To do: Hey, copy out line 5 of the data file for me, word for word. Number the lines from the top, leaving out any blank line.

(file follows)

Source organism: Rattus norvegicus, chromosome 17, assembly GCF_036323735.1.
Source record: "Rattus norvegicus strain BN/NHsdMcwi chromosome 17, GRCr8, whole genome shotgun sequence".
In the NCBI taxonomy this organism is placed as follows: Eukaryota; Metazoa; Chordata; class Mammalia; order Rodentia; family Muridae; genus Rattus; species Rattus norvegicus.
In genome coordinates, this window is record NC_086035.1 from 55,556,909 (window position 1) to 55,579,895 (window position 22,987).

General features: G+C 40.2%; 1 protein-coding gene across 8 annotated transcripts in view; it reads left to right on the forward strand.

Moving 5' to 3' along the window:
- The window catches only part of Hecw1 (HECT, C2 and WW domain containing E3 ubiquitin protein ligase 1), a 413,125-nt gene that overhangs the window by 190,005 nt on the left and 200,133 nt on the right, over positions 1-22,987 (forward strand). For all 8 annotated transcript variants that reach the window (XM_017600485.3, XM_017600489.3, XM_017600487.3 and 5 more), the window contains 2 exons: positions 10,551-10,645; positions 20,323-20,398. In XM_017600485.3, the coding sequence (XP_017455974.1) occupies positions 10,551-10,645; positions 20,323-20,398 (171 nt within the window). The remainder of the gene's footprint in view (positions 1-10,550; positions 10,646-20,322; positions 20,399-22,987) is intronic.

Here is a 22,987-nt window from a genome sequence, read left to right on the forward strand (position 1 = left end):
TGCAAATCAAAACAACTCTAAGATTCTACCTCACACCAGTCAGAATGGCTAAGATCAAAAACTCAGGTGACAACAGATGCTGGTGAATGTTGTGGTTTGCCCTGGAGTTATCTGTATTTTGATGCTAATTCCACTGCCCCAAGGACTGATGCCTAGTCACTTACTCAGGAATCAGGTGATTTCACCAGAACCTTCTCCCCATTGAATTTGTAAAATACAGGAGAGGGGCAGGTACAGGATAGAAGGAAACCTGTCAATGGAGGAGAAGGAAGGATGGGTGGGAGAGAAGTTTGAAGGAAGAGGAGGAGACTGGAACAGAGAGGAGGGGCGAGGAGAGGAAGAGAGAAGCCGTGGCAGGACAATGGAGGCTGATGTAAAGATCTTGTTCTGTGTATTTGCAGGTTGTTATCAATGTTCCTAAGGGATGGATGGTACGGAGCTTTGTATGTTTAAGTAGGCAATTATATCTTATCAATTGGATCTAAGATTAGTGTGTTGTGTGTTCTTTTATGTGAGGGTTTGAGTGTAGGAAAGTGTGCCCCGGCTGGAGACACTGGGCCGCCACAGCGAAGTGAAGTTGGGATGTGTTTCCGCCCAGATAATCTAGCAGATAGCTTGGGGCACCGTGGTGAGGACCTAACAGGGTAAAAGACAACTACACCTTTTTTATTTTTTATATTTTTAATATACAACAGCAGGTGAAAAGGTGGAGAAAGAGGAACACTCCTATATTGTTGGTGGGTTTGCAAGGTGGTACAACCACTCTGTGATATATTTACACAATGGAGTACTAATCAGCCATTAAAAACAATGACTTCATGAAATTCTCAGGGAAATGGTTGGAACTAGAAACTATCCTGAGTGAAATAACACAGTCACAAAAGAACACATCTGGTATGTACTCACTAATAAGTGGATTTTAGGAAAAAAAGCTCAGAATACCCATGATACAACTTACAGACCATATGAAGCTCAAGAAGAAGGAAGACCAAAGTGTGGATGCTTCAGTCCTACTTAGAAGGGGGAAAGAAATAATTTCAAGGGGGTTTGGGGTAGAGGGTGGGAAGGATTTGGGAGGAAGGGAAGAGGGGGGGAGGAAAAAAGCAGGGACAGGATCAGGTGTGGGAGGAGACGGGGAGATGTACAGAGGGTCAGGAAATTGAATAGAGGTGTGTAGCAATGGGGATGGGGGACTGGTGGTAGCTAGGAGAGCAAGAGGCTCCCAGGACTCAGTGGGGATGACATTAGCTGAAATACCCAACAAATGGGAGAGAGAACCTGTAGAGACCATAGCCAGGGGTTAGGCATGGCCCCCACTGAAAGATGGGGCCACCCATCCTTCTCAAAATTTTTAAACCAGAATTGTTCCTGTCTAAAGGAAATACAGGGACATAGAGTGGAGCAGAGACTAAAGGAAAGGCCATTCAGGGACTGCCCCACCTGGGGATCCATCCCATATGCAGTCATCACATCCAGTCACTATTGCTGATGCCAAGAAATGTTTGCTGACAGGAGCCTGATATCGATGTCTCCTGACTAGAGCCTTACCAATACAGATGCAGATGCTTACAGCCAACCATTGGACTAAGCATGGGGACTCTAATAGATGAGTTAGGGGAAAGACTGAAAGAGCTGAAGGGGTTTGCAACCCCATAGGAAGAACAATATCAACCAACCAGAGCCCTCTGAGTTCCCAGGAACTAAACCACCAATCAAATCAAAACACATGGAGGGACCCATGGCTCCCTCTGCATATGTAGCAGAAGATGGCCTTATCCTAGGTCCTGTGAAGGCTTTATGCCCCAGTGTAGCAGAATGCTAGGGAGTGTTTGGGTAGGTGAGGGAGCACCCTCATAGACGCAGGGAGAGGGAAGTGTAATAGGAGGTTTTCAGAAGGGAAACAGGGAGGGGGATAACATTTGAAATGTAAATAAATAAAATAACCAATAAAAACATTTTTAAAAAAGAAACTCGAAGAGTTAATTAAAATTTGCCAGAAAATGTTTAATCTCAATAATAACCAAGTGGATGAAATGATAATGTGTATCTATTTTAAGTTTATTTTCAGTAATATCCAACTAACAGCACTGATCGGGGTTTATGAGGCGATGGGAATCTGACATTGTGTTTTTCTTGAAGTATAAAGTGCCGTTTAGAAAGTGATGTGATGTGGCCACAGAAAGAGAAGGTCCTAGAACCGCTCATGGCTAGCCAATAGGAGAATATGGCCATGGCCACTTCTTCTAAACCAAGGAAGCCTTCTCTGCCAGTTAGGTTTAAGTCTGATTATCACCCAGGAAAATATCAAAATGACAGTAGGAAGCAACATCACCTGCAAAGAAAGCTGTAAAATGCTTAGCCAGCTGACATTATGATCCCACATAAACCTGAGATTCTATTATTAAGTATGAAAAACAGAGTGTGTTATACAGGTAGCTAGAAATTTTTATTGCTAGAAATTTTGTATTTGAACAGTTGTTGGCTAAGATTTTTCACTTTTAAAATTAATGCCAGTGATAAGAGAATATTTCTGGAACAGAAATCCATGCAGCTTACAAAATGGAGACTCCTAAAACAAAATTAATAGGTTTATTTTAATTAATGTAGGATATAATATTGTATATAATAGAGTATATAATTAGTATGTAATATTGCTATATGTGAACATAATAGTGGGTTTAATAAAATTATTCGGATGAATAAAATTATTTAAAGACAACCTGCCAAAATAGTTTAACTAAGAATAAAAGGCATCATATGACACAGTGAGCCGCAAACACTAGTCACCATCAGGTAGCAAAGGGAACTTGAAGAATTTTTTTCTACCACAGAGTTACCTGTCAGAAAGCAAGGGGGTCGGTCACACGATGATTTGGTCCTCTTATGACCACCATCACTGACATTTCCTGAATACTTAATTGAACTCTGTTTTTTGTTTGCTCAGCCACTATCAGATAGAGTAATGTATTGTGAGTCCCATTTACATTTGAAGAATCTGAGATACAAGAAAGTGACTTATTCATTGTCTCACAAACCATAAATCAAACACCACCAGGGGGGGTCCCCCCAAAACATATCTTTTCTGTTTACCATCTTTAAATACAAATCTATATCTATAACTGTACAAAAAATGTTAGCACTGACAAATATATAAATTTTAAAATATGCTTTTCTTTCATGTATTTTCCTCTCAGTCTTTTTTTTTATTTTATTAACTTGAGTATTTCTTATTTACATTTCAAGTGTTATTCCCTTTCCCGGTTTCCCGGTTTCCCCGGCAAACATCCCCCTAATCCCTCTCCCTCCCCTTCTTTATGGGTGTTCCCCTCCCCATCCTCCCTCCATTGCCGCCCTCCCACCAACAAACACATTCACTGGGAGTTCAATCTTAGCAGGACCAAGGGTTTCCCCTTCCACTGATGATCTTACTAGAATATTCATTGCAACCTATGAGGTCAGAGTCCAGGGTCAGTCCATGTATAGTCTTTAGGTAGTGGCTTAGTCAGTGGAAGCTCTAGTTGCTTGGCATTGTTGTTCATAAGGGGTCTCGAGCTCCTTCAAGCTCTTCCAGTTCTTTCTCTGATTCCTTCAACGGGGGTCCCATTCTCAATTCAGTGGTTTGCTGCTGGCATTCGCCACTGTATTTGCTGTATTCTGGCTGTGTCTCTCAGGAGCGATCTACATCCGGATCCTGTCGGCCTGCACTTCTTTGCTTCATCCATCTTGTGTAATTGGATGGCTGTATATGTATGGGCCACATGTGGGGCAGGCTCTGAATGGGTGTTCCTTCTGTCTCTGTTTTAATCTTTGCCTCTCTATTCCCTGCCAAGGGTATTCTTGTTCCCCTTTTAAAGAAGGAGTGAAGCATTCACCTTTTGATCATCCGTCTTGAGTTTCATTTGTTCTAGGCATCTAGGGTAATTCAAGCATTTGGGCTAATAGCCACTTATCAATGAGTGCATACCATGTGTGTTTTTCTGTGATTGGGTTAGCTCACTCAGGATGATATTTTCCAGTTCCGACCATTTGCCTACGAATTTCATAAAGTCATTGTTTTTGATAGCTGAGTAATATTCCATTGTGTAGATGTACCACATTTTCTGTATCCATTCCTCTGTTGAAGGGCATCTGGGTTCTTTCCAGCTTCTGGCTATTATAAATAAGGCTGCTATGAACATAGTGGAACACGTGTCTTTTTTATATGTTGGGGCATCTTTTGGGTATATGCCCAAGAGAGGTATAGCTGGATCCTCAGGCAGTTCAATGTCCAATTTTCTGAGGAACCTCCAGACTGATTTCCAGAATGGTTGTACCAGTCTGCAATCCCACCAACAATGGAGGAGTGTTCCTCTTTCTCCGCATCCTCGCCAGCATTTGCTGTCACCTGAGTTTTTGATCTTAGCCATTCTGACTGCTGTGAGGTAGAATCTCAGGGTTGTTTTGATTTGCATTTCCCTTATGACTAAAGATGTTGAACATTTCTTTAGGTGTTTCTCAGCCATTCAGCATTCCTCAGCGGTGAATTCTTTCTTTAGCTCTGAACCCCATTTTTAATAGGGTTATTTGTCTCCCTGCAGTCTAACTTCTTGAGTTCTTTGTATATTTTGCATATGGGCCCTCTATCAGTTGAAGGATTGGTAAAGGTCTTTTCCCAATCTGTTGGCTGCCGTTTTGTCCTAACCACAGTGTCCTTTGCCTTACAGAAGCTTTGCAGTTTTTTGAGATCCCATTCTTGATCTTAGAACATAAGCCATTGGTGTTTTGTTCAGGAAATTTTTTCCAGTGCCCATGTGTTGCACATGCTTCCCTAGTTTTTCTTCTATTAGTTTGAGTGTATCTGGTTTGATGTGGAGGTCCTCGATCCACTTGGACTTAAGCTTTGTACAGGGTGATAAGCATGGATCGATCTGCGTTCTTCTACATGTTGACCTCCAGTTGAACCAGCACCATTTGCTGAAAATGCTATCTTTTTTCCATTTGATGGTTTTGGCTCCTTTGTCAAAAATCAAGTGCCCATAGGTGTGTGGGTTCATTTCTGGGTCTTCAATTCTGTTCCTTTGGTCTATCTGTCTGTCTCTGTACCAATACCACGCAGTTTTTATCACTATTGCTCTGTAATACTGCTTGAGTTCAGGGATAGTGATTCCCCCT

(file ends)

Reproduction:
General features: G+C 40.2%; 1 protein-coding gene across 8 annotated transcripts in view; it reads left to right on the forward strand.